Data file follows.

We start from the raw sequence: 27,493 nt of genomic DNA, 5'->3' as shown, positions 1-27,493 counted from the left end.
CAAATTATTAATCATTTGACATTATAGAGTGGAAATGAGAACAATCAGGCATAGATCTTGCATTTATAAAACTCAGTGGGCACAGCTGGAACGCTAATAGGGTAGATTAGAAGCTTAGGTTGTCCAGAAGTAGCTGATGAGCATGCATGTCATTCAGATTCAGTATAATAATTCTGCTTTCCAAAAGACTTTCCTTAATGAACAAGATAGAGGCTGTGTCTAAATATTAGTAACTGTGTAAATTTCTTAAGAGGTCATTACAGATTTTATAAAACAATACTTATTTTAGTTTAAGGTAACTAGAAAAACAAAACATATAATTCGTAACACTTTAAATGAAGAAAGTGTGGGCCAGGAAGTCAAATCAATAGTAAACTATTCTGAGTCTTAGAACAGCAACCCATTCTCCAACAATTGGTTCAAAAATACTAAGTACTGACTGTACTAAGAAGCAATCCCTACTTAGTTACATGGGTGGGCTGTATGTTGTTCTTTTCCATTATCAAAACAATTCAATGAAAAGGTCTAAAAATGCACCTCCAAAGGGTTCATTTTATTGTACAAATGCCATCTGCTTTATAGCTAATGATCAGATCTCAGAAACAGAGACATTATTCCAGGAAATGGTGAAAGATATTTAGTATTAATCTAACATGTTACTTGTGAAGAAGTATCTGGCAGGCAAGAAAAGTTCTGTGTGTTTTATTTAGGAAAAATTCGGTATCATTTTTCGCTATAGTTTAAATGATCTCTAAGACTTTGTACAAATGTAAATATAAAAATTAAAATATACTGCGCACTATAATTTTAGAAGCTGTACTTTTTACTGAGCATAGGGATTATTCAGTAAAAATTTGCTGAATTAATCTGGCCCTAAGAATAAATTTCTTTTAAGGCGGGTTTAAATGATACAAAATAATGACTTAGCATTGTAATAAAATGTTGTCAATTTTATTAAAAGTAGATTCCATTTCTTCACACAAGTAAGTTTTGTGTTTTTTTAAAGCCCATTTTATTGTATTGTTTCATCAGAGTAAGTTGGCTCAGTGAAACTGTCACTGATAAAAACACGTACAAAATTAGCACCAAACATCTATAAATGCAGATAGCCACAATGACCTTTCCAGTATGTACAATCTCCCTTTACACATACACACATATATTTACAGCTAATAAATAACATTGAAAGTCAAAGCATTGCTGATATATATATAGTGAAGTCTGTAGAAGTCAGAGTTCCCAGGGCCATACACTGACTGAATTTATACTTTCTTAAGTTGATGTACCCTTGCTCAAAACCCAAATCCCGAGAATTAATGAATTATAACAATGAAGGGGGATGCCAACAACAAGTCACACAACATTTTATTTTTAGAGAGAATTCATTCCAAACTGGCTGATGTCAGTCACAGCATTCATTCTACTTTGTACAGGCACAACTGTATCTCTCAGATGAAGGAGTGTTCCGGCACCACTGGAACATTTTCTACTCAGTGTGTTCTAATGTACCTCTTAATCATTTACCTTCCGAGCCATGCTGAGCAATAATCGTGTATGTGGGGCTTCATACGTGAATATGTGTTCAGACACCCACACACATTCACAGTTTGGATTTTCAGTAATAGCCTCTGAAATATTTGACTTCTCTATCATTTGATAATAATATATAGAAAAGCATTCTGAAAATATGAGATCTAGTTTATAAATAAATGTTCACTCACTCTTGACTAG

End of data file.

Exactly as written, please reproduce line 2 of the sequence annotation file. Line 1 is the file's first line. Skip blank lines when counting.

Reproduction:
CAAATTATTAATCATTTGACATTATAGAGTGGAAATGAGAACAATCAGGCATAGATCTTGCATTTATAAAACTCAGTGGGCACAGCTGGAACGCTAATAGGGTAGATTAGAAGCTTAGGTTGTCCAGAAGTAGCTGATGAGCATGCATGTCATTCAGATTCAGTATAATAATTCTGCTTTCCAAAAGACTTTCCTTAATGAACAAGATAGAGGCTGTGTCTAAATATTAGTAACTGTGTAAATTTCTTAAGAGGTCATTACAGATTTTATAAAACAATACTTATTTTAGTTTAAGGTAACTAGAAAAACAAAACATATAATTCGTAACACTTTAAATGAAGAAAGTGTGGGCCAGGAAGTCAAATCAATAGTAAACTATTCTGAGTCTTAGAACAGCAACCCATTCTCCAACAATTGGTTCAAAAATACTAAGTACTGACTGTACTAAGAAGCAATCCCTACTTAGTTACATGGGTGGGCTGTATGTTGTTCTTTTCCATTATCAAAACAATTCAATGAAAAGGTCTAAAAATGCACCTCCAAAGGGTTCATTTTATTGTACAAATGCCATCTGCTTTATAGCTAATGATCAGATCTCAGAAACAGAGACATTATTCCAGGAAATGGTGAAAGATATTTAGTATTAATCTAACATGTTACTTGTGAAGAAGTATCTGGCAGGCAAGAAAAGTTCTGTGTGTTTTATTTAGGAAAAATTCGGTATCATTTTTCGCTATAGTTTAAATGATCTCTAAGACTTTGTACAAATGTAAATATAAAAATTAAAATATACTGCGCACTATAATTTTAGAAGCTGTACTTTTTACTGAGCATAGGGATTATTCAGTAAAAATTTGCTGAATTAATCTGGCCCTAAGAATAAATTTCTTTTAAGGCGGGTTTAAATGATACAAAATAATGACTTAGCATTGTAATAAAATGTTGTCAATTTTATTAAAAGTAGATTCCATTTCTTCACACAAGTAAGTTTTGTGTTTTTTTAAAGCCCATTTTATTGTATTGTTTCATCAGAGTAAGTTGGCTCAGTGAAACTGTCACTGATAAAAACACGTACAAAATTAGCACCAAACATCTATAAATGCAGATAGCCACAATGACCTTTCCAGTATGTACAATCTCCCTTTACACATACACACATATATTTACAGCTAATAAATAACATTGAAAGTCAAAGCATTGCTGATATATATATAGTGAAGTCTGTAGAAGTCAGAGTTCCCAGGGCCATACACTGACTGAATTTATACTTTCTTAAGTTGATGTACCCTTGCTCAAAACCCAAATCCCGAGAATTAATGAATTATAACAATGAAGGGGGATGCCAACAACAAGTCACACAACATTTTATTTTTAGAGAGAATTCATTCCAAACTGGCTGATGTCAGTCACAGCATTCATTCTACTTTGTACAGGCACAACTGTATCTCTCAGATGAAGGAGTGTTCCGGCACCACTGGAACATTTTCTACTCAGTGTGTTCTAATGTACCTCTTAATCATTTACCTTCCGAGCCATGCTGAGCAATAATCGTGTATGTGGGGCTTCATACGTGAATATGTGTTCAGACACCCACACACATTCACAGTTTGGATTTTCAGTAATAGCCTCTGAAATATTTGACTTCTCTATCATTTGATAATAATATATAGAAAAGCATTCTGAAAATATGAGATCTAGTTTATAAATAAATGTTCACTCACTCTTGACTAG